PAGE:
Son’s Muslim faith divides one black family
Joshua Blackwell finally visited his mother in North Carolina this summer and they talked about his conversion to Islam. The conversation didn’t go well.
Margaret Blackwell had returned at midnight from her factory job making surgical bandages. Joshua, a D.C. public school teacher, was still up. She pulled out her Bible. He opened his Koran. They tried to reach each other but ended up doing battle. It was 1 John and Surah 31, verses and ayats. It was only those washed in the blood of the risen Christ, and the Prophet Muhammad, may peace and blessings be upon him, until after 2 a.m.
And later that morning, they resumed.
“You ever had somebody die in your family?” Margaret Blackwell, 58, asked a reporter quietly. Her hair was pulled into a neat bun, and her face was smooth and unlined. She sat in a straight-backed armchair in the living room of her two-bedroom apartment and stared pensively toward the floor. Big Wheel Gospel — 1510 AM — played softly in the background. She tapped her foot quickly up and down. “That’s how it felt.”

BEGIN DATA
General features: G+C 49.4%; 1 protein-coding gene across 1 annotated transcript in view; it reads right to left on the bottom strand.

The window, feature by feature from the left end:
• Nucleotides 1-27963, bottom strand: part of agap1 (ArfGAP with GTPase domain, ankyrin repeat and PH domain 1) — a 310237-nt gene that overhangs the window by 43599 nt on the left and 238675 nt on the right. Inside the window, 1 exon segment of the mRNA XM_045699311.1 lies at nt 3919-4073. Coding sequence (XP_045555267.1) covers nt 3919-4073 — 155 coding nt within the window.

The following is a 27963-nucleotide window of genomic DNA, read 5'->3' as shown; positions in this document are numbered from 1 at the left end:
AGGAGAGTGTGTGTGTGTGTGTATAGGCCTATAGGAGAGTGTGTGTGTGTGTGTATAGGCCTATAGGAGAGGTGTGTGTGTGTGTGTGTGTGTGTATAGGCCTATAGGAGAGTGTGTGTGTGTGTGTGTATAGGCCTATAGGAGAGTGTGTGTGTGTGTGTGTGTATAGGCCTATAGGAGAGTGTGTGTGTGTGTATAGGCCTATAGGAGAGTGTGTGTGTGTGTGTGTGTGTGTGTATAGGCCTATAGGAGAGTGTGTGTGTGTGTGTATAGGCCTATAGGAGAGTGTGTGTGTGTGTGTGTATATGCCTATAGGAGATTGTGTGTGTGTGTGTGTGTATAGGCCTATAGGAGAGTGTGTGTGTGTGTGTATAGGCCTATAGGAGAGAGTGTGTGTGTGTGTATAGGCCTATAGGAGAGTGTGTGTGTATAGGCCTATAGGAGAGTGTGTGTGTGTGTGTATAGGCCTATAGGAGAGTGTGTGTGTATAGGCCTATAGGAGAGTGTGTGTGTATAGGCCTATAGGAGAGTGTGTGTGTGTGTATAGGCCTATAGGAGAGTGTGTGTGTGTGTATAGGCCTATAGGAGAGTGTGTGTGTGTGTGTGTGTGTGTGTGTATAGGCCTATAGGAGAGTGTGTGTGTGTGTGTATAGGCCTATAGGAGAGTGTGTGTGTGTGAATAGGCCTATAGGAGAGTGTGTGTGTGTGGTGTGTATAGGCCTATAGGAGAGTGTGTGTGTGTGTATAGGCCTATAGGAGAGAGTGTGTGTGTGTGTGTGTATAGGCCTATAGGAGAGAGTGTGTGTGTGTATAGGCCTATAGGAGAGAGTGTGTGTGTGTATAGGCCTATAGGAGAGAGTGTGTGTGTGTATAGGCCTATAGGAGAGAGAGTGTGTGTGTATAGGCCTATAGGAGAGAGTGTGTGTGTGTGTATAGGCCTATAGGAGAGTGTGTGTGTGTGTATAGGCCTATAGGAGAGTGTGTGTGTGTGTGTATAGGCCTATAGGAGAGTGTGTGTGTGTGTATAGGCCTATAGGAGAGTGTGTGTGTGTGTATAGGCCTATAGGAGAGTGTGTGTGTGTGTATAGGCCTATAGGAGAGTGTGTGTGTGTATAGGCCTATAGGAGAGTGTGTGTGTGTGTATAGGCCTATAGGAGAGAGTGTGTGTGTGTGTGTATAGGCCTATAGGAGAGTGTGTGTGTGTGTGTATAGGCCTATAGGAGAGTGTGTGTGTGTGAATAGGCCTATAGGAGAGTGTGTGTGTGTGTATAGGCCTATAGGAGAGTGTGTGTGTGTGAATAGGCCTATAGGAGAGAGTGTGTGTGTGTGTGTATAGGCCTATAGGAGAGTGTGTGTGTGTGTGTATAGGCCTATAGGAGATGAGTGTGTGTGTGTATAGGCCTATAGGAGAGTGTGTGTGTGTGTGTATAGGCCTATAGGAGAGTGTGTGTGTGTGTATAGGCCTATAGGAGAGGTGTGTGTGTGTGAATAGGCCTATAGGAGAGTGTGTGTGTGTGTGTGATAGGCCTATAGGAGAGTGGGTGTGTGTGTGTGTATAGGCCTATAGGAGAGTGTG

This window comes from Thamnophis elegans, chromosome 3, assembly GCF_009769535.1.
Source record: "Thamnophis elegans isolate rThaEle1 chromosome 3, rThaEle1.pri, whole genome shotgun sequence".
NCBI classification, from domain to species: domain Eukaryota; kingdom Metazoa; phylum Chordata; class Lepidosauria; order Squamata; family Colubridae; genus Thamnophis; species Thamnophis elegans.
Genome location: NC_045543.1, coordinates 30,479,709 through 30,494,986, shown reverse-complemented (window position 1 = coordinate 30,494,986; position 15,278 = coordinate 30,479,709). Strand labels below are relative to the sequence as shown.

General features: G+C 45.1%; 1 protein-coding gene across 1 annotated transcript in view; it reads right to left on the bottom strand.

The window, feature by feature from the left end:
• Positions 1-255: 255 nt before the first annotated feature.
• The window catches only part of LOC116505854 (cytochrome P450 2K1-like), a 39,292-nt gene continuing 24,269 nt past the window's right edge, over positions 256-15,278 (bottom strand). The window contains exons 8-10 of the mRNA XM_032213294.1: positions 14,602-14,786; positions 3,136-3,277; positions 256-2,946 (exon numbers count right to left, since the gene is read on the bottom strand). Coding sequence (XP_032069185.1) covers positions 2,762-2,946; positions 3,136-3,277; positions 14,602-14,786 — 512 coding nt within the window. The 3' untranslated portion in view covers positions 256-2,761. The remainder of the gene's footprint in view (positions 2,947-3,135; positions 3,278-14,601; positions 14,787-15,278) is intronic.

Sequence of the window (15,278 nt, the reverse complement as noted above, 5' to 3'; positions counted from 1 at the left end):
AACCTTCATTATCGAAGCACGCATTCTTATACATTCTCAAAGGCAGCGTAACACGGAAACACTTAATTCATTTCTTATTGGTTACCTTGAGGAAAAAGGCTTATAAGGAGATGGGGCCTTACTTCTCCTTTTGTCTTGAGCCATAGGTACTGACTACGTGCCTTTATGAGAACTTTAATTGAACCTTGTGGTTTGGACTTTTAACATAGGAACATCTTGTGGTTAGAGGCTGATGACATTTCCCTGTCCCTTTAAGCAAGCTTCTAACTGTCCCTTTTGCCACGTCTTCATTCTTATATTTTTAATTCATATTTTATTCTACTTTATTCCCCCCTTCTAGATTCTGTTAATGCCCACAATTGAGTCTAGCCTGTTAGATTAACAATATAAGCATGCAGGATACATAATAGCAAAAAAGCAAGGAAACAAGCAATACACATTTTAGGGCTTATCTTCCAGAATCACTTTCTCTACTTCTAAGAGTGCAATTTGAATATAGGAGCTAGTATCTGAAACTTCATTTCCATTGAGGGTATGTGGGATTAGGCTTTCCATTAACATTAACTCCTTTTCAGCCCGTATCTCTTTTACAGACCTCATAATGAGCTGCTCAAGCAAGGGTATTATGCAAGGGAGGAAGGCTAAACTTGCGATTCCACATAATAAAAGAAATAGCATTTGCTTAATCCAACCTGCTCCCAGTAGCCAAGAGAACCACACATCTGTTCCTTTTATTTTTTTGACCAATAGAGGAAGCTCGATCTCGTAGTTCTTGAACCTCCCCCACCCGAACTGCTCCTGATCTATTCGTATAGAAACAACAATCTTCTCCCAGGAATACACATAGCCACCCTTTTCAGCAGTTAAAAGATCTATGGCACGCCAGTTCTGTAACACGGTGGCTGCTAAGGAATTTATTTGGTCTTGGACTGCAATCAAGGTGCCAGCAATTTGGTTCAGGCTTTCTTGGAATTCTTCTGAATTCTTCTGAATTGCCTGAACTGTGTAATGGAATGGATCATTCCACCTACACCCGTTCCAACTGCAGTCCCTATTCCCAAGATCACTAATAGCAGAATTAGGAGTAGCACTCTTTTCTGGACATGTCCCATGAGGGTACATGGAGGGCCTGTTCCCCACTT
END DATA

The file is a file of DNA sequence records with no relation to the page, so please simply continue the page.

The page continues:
Joshua had been getting his 2-year-old daughter something to eat in the kitchen, and listening to his mother talk. He converted in 2008 but only told his mother about it in a phone call six months ago. This was his first visit home since then. He stepped into the living room, his 6-foot-5 frame filling the space, and made a statement that was part longing for understanding.
“I just believe in religious tolerance, that we should respect each other,” he said. The Koran says to hold your mother in high honor, and he does, he said. “But I’m a man. I made this decision as a man, not as a boy, and I will live with my decision.”
They’ll always be family, but “decisions have consequences,” Margaret said quietly, without looking at her son. “I have one son in Atlanta already in that [Islam], and my hope was that Josh would bring him out.”
She tapped her foot faster.
The Blackwells love one another, but their differences stretch out like the arms of Jesus between them. As in many African American families, Islam is a source of tension. Not because of suspicions about terrorism or Sept. 11. Joshua’s family is worried about his soul.
In the living room of the Blackwells’ home outside Greensboro, filled with family memorabilia and artifacts of faith, there are no geopolitics and no clashes of civilizations.
Only resentment and pain.